Apple Records, the label founded by The Beatles, is suing Apple Computer for trademark infringement -- and not a moment too soon.
There's no doubt that Apple Computer brought down the Beatles -- Yoko had nothing to do with it -- but timeliness must play into the equation somewhere, because it all went down 20 years ago today Sgt. Pepper taught the band to play. And here's Billy Shears, singing out of tune and starting trouble.
Lawsuits. Such a handwiping word. Yes, but names matter. To be more accurate, marks matter. How long before McDonald's figures out they own exactly half of Steve Job's Mac franchise?
This kind of logic could ignite a series of trademark suits and countersuits that would be fun to watch. But why wait? Let's fan a few flames.
One of the first things I learned when I turned fifty was that AARP stands for nothing. Absolutely nada. It used to stand for the American Association of Retired Persons but somebody pointed out that he wasn't retired, and somebody else cracked an eyelid and said yeah! and before you knew it everybody was all cranked up about this retired persons business, because everybody knows meddling's a full time job. And so it was resolved. Whatever AARP stood for, these "retired persons" had nothing to do with it. Then they took a nap. And that's how AARP became AA.
The drunks went crazy. First of all, they weren't drunks, and second, that name was taken. Enter American Airlines, hands on hips, cool logo on a lapel pin: AA. But look closer at that logo. Aren't those actually Golden Arches in blue?
Don't get cocky, fat boy.
The Motorola Bat Wings have been around longer than you, Mickey D's. And speaking of Mickey... is that D for Disney?
It is true that Ray Kroc was forced to retire Speedy Service, the happy waving walking waving neon hamburgerman that said zzt, zzzt, because of his uncanny resemblance to Speedee Alka-Selzter, who was much
younger and rumored to be clay, not that it mattered. McDonald's insisted they looked nothing alike, that the fact that they had the same name was coincidental, and the association of their food with an anacid unfortunate. They lost. But this face-off was the event that created Ronald McDonald, originally Willard Scott, now generally fiberglass or cardboard.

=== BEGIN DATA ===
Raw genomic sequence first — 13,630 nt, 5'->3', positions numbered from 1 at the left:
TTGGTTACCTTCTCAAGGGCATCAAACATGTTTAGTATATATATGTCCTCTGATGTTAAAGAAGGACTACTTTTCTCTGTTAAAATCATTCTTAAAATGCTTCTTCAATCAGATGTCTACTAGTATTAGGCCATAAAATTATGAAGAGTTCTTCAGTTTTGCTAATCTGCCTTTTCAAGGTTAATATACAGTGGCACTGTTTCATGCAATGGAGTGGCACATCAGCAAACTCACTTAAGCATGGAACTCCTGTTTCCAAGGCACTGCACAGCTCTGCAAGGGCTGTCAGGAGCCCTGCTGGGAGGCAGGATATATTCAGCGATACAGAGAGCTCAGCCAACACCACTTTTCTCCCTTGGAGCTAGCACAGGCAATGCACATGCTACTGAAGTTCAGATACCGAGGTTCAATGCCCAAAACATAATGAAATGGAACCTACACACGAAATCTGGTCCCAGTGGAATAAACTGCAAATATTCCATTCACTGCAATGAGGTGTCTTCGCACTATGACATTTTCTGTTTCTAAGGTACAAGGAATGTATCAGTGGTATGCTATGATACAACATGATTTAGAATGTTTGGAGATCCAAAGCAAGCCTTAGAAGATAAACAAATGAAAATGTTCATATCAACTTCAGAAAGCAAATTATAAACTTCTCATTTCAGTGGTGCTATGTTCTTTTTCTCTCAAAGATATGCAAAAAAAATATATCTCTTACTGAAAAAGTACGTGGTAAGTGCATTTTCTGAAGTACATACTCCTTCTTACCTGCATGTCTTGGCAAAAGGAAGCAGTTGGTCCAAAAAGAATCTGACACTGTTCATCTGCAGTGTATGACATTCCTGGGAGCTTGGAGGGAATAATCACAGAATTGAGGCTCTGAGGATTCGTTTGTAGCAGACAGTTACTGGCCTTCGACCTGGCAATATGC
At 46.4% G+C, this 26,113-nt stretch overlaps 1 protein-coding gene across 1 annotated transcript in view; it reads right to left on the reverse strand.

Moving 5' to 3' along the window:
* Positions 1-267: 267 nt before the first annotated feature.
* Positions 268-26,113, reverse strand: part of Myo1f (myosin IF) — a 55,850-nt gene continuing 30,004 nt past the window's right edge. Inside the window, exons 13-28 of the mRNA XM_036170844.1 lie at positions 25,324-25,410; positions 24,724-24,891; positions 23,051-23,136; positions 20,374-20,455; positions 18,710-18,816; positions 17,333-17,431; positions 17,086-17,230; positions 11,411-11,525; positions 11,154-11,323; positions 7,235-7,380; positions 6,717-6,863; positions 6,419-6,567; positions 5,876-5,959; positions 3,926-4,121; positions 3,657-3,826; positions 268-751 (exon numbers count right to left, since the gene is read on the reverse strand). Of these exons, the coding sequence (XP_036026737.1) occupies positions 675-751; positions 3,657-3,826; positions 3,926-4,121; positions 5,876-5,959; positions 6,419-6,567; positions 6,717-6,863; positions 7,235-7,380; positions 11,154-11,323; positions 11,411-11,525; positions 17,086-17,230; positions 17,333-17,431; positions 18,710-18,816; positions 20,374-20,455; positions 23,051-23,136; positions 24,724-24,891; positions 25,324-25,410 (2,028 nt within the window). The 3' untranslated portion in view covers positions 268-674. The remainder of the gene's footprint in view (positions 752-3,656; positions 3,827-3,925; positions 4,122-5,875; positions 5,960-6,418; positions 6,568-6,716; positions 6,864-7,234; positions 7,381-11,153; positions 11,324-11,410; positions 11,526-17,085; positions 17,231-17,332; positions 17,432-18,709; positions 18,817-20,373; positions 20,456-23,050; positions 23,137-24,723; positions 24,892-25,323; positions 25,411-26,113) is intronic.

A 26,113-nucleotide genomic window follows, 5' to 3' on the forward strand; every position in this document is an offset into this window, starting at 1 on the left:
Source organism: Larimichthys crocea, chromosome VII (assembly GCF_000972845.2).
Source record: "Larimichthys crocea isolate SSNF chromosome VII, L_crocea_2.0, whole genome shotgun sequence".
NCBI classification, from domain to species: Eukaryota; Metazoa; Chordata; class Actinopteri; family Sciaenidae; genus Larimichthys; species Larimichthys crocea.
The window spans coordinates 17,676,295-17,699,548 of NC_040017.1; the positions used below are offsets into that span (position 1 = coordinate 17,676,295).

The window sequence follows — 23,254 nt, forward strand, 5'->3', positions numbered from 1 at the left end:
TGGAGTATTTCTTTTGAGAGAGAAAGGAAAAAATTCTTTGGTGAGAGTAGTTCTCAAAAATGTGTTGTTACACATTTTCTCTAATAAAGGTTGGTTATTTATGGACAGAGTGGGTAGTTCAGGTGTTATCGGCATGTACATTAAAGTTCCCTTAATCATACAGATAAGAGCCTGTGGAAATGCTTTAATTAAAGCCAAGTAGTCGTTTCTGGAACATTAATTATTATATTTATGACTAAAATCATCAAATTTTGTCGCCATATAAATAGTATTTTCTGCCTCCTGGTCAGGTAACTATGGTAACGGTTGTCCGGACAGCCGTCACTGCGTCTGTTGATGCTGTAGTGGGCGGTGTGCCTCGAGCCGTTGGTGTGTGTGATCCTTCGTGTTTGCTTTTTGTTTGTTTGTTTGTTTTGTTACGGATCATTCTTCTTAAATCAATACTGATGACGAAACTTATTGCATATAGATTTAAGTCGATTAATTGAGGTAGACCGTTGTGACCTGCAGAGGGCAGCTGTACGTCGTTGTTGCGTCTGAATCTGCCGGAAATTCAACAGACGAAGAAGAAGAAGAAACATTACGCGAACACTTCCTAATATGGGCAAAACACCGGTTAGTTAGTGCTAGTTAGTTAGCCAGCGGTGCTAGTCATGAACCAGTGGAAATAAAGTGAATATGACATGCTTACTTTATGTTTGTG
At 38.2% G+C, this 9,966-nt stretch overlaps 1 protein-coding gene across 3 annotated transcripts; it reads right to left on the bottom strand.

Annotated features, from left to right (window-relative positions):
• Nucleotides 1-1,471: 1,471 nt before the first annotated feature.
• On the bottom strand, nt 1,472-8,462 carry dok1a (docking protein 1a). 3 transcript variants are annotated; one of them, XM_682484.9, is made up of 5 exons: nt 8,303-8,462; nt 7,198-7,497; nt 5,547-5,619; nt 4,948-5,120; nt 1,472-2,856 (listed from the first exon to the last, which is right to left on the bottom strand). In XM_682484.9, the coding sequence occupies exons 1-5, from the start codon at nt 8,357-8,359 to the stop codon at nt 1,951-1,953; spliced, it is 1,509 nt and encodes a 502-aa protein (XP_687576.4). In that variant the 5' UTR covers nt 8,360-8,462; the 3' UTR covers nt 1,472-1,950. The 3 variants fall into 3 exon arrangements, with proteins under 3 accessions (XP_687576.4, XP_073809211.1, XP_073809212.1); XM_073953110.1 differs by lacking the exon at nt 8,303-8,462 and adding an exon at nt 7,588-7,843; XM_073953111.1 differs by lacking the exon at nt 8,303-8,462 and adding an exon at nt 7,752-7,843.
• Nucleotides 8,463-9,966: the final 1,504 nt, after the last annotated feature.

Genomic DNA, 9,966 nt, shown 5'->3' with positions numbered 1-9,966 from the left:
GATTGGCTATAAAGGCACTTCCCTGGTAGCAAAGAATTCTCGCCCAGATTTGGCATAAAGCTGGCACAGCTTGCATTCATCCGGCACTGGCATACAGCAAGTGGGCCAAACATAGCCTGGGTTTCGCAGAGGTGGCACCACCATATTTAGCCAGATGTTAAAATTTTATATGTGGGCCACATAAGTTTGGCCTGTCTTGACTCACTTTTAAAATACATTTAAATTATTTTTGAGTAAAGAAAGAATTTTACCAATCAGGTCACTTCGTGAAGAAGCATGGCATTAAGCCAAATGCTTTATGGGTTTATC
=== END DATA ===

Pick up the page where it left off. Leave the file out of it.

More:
Meanwhile, AARP bleeds, chopped in two, doesn't know its head from its ass or even what to call itself in a press release. All because somebody said old people could do it. Man oh man, were they ever wrong. They shuffled off to the porch, beaten and depressed, but before they even made it out of the kitchen, they completely forgot where they were going.
By default they were now the American Association.
But it felt too broad. Wasn't that what America used to be? And what about their expansion plans overseas? Was it wise use the word American in a place such as, well, elsewhere?
They searched for a more appropriate acronym. Avenues of Advancement of Real old People came close, as did Anti Aging Rowdy Pholks; quite a few liked Adults All Resting Peacefully; only seven went for Age Action Real Politick, but they wanted it real bad and were willing to take hostages to dinner.
In the end it made no difference, they went with AARP, just AARP, which stood for nothing -- sounds so damning to say so, but true nonetheless. AARP means nothing.
It worked for Seinfeld. And the talents of Britney Spears and Jennifer Lopez. Lots of people are good at making a big deal about nothing. I'm one of them.
But to make it part of your name? I'm AARP, I mean nothing, I'm just a sound, like a very loud belch -- AARP?
If it's a word and not an acronym, why do they put it in caps? Why didn't they go with Aarp? It's classy, understated, it treats the word like a word, not an acronym, and it becomes the root for many aarplike words in the future. Such as Aarper, Aarpist, Aarpy, Aarpistic.
When I was a kid and my parents needed to say something privately, they spoke the "Arp language," where the arp syllable precedes the vowel, as in: "Larpet's abarpandarpon tharpe karpids arpat tharpe starpop sarpign." Your Aarp membership would entitle you to speak the official language of the wiser generations, and provide the rest of us a reason not to listen.
AARP, meaning nothing, has now divided itself into four meaningless parts to better cope with four distinct age groups within its membership of not retired people, creating a separate magazine for people in their fifties, sixties, seventies and eighties. People in their nineties have taken the whole thing very hard and will take to the streets when the van gets here. Relatives of the recently deceased have now joined the fray, wondering what happened to their subscriptions, prompting AARP to question whether they should open their membership to the dead, which is not a bad idea since 1% of them remain extremely wealthy.
Rest in peace RP. As for the Apples, you guys work it out.